The problem for the Jews has always been their visibility. Many dress differently, most eat different food, all worship in the synagogue rather than the church, and most can be identified by their lack of baptismal records. Historically Jewish communities have avoided military service, while making significant profit from trade and what is historically known as ‘usury’ (money-lending). Some communities engaged in ostentatious displays of wealth such as elaborate cemeteries, synagogues, and community buildings. Often the Jews were a community within a community, an isolated, non-integrated, different society popularly perceived as leaching off of the larger state. History suggests that persecution of such communities is nigh inevitable, since they neither fit the ideal imagined by the state, nor show any sign of trying to integrate into it.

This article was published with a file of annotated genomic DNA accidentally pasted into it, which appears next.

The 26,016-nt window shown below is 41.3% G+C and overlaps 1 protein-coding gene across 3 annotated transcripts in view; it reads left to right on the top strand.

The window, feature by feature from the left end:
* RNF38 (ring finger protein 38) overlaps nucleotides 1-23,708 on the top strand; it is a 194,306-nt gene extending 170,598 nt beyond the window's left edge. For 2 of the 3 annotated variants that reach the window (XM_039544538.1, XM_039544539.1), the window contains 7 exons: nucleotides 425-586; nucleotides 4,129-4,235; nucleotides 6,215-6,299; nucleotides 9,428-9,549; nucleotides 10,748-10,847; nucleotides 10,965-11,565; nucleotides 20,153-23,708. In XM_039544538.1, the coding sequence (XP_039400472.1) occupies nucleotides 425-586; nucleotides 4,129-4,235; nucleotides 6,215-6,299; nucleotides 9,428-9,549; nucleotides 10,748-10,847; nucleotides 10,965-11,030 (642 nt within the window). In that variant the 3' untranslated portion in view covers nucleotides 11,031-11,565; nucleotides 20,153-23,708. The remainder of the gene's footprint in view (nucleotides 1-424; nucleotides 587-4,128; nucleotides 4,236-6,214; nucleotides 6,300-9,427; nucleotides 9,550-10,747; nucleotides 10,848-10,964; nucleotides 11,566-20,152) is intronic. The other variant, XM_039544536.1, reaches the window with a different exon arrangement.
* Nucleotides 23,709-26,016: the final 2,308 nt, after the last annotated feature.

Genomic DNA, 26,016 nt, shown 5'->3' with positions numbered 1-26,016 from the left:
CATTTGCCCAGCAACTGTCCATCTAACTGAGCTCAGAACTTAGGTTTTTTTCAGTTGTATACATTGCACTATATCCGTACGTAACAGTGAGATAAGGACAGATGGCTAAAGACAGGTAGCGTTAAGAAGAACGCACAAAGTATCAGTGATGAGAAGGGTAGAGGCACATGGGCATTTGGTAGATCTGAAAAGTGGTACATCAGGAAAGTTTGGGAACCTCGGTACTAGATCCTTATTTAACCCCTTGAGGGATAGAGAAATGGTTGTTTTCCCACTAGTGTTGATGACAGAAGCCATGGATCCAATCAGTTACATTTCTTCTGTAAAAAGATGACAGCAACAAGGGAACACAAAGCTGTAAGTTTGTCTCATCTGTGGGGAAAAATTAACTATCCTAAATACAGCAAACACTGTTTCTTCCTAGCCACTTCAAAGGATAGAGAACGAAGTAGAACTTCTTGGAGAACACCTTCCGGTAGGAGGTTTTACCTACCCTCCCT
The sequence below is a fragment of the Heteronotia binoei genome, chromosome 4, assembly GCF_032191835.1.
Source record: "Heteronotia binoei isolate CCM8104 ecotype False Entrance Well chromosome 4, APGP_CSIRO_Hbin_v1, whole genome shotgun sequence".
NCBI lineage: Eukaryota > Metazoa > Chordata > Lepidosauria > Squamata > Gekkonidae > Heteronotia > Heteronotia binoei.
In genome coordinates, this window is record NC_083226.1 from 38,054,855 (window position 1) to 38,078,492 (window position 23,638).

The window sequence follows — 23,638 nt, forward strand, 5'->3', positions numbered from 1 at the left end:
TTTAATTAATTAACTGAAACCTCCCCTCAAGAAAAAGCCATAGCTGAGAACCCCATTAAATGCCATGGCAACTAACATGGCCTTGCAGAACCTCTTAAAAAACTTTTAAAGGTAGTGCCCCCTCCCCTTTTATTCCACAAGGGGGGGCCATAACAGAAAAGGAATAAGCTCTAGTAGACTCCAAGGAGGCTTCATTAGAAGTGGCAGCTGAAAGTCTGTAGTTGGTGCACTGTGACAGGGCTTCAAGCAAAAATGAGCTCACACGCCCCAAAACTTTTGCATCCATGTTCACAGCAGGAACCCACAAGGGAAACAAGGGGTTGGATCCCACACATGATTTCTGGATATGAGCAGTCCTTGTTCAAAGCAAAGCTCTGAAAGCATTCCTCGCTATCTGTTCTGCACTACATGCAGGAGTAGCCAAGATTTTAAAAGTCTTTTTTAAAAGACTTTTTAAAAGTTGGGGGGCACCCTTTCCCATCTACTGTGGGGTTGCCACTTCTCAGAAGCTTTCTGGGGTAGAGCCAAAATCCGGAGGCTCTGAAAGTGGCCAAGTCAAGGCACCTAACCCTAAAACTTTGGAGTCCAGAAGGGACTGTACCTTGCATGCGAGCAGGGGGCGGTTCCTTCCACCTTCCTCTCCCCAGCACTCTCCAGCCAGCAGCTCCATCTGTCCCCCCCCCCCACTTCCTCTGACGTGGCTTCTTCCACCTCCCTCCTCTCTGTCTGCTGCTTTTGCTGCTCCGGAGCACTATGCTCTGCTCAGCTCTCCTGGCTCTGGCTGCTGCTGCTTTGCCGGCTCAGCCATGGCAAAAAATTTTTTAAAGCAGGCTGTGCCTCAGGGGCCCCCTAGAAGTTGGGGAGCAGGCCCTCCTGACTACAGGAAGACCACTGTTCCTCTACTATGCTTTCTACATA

(Edit: After a discussion with a friend, I’ve realized that the previous paragraph needs clarification. Nothing in history is actually ‘inevitable’, because that would take agency and responsibility out of the hands of historical people. Also, the visibility of the Jewish community should neither be condemned nor used as justification for their oppression. I simply wish to highlight how difficult it can be for a dominant culture to accept a visible minority without channeling that cultural friction into paranoia and violence. The fact that I could justify some of the logic of oppression to myself was unsettling, and I took the risk of explaining that line of thought in print (maybe not the wisest decision).